The lights are on
Since the series’ debut almost 20 years ago, Pokémon has cemented itself as a global phenomenon – so much so that Japan has made some fan-favorite Pocket Monsters mascots for its 2014 FIFA World Cup team. Known not only for their exploits dueling each other at the hands of their respective trainers, Pokémon have appeared on virtual pinball boards, trading cards, and even as the subjects of fictional photographer Todd Snap of 1999’s Pokémon Snap.
Fifteen years old this month, Pokémon Snap lingers in the hearts and minds of gamers who grew up during the height of Pokémania thanks to its original, if odd, premise: Rather than capture Pokémon in a Pokéball, you’re sent by Professor Oak to capture them on camera (check out our Replay episode of the N64 hit to see it in action). Despite only featuring roughly a third of the original 151 Pokémon and a sparse seven stages, Pokémon Snap’s charm lies in the voyeuristic view of the world (named Pokémon Island) and observing Pokémon in their natural environment rather than clipping them to your belt buckle to train for battle. However unlikely it may be (don't expect any news on a sequel at E3), the time is right for a Pokémon Snap revival. GamePad and 3DS technologies like the touch screens and image sharing functionality lend themselves perfectly to many of the original game’s mechanics, not to mention the gyroscopes practically inviting us to wield our controllers like a camera. To commemorate a decade-and-a-half since Pokémon Snap’s release, here are some additions to the formula we’d like to see.
Night /Day Cycles
Introduced in Pokémon Gold/Silver, the real-time clock changed the way players interact with the world of Johto. Most notably, some Pokémon only appear at night. Whether based on the 3DS or Wii U internal clock or selectable at the stage select screen, introducing an after-dark version of every stage would essentially double the amount of available courses. Perhaps Todd would need to balance using a flashlight for visibility at the risk of scaring off wild Pokémon, using his trusty apples and the environment to stage the most opportune shots.
Recent Nintendo hits like Fire Emblem: Awakening, Animal Crossing: New Leaf, and Pokémon X/Y all feature varying levels of character customization, and a new Pokémon Snap should be no different. The core Pokémon games have since included everything from gender and skin tone options to accessories as trivial as hat logos. Pokémon Snap 2 should afford the same level of avatar customization.
Pokémon Snap carried a sense of urgency thanks to its on-rails, forced progression. But just because Oak went through the trouble of creating the Zero-One vehicle doesn’t mean players should have to use it exclusively. While a “classic” game mode on the versatile buggy would certainly be welcome, we’d love to be able to explore an open world crawling with Pokémon, investigating every corner of forests and abandoned power plants to find hidden creatures. Considering how many Pokémon have entered the fray since the original, the possibilities for adventure abound. Imagine, for example, happening upon a Lickitung chasing a helpless Vanillish on a snowy mountain peak. The map doesn’t need to be as expansive as the regions featured in the main games, nor should all 719 Pokémon make appearances. You could see and do just about everything in the original title in about an hour, and brevity played to Snap’s strength. Still, I’d at least like to see Nintendo attempt a greater scope, even if the adventure only lasts a few hours.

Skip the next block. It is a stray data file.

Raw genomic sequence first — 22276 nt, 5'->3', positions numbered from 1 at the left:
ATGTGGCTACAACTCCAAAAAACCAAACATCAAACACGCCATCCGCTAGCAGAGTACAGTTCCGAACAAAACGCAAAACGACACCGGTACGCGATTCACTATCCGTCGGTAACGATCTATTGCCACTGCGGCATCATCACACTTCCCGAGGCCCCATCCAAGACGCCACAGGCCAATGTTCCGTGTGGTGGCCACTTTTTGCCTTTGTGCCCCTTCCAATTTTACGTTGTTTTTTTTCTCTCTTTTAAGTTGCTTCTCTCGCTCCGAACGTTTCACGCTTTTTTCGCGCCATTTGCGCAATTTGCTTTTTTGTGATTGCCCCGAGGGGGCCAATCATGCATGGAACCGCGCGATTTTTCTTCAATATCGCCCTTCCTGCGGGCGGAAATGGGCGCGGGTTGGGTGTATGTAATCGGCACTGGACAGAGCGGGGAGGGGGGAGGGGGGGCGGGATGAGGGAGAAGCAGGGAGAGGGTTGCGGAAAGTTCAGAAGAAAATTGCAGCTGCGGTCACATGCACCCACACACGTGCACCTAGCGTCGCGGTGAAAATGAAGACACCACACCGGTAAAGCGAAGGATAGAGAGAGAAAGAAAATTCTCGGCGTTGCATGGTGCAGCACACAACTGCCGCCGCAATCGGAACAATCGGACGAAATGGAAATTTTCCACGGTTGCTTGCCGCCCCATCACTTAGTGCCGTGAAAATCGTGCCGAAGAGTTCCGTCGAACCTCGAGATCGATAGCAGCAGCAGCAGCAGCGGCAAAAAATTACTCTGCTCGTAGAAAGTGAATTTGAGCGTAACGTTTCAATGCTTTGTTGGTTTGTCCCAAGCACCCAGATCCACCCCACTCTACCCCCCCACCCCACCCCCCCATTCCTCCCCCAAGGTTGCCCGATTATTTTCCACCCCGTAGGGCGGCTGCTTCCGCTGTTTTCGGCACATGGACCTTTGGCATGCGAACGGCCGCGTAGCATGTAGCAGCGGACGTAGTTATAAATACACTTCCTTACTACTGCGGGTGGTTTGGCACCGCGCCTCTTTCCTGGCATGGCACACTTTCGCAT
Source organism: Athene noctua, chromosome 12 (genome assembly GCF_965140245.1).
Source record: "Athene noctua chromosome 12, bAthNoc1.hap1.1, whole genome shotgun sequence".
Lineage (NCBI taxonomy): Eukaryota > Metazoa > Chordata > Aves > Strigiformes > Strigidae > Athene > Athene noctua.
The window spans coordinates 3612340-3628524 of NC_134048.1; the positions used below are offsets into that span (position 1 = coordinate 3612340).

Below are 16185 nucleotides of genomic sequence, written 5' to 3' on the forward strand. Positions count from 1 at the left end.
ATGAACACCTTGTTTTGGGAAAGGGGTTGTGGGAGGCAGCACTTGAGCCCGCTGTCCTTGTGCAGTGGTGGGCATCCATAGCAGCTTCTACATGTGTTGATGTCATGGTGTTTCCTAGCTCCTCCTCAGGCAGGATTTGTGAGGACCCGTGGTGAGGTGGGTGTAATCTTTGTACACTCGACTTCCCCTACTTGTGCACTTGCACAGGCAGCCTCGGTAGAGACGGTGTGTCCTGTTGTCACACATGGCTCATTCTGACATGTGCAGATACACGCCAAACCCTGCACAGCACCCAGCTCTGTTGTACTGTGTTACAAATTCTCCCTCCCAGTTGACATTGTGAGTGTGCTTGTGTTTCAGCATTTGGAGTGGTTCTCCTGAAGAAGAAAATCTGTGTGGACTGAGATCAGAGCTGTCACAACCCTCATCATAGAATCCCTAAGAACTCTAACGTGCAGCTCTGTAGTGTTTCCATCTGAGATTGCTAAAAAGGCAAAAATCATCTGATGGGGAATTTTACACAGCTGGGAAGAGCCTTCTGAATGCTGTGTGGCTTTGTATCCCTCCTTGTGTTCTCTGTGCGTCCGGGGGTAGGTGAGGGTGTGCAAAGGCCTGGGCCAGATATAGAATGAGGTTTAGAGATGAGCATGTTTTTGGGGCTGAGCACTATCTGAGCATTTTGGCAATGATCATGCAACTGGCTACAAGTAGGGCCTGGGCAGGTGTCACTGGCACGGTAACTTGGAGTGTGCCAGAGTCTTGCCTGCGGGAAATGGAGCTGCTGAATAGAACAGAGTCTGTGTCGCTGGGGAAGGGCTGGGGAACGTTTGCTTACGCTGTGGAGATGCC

A Deeper Inventory
As it stands, Todd has a fairly limited toolset at his disposal: Pokémon food, used to lure Pokémon from one location to another; the Pester Ball, which emits noxious fumes for dizzying Pokémon or smoking them out from their hiding spot; and the Poké Flute, which can wake Pokémon like Snorlax from their slumber or induce a Pokémon to dance. Imagine if Todd were equipped with a fishing rod and water stones. He could reel in a Staryu, flinging his line in the air and leaving him just enough time to hurl a water stone at the little guy, providing for a glamorous shot of the newly-evolved Starmie in mid-air as the sun’s rays refract through beads of water washing off its body. With more items, players would only have more opportunities for interacting with the world.
Social Media Integration
Animal Crossing: New Leaf demonstrated just how eager players are to share their gameplay experiences not just with their friends, but with the entire world. Although the game released nearly a year ago in most territories, searching the #ACNL hashtag on Twitter reveals players still regularly update their followers and community members on the events in their virtual towns. Nearly every tweet has a picture attached to it, showing off everything from a player’s garden or a silly quote from Muffy the black sheep. With 3DS Image Share (or Miiverse), players could post their picture of Espurr and Slowpoke mid-staring contest to Twitter with just a few button presses, rather than bringing their game pak to the video store to print out shots Professor Oak deemed “Wonderful!”
Email the author Wayne Stainrook, or follow on Twitter, and Game Informer.